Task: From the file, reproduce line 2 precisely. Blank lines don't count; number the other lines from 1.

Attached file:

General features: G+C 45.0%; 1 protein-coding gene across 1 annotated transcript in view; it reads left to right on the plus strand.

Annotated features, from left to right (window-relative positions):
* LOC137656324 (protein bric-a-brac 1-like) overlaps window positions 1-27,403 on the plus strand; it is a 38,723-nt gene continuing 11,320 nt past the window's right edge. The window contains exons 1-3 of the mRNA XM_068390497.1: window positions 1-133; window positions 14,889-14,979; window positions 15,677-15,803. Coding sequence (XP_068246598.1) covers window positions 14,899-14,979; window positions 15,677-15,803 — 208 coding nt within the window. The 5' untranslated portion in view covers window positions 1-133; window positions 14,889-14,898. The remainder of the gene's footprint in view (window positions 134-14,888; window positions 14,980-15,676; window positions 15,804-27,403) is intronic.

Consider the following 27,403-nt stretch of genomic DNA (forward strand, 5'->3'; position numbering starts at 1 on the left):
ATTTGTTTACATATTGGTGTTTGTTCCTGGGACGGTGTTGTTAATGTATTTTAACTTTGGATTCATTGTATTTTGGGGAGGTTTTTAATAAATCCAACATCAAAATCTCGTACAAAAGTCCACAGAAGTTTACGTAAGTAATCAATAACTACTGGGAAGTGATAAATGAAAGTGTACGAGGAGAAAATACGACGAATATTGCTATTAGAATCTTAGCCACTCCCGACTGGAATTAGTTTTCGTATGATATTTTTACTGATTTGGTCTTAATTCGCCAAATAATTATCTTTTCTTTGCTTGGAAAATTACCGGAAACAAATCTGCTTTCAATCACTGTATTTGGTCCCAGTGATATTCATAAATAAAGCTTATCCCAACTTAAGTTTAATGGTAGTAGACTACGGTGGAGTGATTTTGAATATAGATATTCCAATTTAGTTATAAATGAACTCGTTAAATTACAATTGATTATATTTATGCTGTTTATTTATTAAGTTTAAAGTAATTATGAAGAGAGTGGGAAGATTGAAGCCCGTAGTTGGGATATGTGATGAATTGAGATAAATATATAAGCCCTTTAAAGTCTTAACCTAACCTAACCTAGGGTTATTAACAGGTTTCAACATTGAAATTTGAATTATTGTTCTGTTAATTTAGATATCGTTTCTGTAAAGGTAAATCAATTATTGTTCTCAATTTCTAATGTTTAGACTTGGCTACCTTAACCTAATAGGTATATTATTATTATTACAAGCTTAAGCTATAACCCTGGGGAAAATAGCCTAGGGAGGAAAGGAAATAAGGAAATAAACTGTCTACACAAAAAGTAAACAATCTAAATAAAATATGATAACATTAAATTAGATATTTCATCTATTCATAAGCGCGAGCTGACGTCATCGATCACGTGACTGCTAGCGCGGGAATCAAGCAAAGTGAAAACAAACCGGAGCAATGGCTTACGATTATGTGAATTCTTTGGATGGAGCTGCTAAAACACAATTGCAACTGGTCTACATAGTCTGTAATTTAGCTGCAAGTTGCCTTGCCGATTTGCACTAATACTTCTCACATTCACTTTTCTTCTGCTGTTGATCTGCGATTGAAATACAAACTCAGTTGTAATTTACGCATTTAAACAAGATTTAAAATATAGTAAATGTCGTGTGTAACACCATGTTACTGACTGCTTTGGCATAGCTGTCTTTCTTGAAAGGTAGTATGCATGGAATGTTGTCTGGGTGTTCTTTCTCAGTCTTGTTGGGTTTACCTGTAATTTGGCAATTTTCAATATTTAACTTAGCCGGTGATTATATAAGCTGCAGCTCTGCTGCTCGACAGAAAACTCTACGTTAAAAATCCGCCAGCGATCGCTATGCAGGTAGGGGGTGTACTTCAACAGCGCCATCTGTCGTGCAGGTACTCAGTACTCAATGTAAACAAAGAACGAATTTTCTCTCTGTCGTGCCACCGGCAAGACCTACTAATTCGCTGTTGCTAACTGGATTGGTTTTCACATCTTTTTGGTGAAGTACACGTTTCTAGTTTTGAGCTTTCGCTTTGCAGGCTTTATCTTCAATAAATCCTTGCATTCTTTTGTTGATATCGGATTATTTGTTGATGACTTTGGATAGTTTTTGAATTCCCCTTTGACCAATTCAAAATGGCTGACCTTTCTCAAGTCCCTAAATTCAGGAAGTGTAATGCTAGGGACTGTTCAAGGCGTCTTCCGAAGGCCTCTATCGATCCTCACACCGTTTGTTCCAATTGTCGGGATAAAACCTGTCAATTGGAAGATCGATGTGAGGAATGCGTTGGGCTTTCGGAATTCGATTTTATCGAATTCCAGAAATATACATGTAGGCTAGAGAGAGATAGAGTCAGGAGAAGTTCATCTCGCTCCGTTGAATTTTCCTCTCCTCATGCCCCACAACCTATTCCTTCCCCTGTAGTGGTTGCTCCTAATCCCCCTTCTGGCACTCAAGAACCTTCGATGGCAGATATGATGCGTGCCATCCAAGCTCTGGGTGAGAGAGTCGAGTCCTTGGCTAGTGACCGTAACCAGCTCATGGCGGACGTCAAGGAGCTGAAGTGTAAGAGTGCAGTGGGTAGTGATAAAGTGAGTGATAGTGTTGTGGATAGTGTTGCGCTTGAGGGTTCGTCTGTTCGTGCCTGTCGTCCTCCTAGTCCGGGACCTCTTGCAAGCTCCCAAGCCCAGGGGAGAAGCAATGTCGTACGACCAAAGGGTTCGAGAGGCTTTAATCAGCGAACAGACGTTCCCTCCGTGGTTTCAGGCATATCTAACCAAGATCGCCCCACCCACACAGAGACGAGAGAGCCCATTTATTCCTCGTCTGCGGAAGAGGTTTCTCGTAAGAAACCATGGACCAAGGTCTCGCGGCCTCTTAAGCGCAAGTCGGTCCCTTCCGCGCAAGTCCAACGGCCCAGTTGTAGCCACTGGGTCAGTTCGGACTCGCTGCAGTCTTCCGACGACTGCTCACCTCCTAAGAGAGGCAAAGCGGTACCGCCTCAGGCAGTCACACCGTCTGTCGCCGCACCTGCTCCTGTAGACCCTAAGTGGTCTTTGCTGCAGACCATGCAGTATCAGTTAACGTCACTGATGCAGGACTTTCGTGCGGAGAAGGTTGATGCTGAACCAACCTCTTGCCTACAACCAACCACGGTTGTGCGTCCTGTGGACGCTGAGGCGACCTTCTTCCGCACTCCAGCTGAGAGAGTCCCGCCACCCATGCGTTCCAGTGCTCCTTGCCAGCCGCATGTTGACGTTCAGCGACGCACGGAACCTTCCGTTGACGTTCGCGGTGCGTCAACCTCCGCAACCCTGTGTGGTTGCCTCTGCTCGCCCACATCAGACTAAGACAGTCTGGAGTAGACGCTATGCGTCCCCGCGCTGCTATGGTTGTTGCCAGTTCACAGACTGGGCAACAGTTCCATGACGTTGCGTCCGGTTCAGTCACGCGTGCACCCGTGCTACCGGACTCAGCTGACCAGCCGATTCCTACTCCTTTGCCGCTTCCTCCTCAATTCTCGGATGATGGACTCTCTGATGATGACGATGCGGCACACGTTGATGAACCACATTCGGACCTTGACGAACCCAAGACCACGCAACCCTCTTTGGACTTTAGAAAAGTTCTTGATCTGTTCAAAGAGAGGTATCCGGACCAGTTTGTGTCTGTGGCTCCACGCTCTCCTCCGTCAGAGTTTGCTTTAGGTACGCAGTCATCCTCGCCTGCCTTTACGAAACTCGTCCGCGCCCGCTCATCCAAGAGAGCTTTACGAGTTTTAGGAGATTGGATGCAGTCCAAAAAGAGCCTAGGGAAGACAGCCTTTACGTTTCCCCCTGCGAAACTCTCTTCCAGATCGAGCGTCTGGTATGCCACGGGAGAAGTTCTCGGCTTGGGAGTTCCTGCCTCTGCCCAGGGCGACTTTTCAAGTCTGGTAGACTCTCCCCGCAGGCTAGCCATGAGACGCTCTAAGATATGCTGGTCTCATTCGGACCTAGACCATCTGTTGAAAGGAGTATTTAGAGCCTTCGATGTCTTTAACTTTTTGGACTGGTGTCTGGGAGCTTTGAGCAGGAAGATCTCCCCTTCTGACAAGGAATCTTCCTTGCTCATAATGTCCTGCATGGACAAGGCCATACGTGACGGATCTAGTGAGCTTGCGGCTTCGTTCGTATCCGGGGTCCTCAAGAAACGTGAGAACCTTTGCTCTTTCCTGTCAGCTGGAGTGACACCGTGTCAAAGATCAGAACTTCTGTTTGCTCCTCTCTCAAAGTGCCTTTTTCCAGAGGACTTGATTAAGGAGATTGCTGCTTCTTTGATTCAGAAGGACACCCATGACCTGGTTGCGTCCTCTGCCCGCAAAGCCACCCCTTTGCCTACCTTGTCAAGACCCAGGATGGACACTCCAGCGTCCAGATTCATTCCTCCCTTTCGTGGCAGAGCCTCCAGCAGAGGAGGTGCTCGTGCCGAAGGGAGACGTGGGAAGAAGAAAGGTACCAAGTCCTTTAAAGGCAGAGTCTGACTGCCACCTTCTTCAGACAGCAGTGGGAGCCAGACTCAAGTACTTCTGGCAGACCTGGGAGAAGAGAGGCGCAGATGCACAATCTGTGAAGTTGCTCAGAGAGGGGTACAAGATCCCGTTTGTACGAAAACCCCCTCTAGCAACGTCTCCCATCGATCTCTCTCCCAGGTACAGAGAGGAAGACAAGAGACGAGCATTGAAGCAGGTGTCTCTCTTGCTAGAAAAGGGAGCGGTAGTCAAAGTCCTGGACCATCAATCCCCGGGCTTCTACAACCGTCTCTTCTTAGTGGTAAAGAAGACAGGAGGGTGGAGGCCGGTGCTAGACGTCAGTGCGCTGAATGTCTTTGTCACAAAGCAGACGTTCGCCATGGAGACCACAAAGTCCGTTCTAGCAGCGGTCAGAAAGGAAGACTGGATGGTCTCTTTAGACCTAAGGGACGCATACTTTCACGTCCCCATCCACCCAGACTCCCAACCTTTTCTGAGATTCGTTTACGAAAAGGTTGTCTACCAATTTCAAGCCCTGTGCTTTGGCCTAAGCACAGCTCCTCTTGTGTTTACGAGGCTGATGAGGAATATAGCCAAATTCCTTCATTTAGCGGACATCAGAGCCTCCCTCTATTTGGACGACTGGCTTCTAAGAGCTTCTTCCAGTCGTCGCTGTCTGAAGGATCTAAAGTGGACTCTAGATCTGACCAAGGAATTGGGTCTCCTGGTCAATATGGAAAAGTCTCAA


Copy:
Annotated features, from left to right (window-relative positions):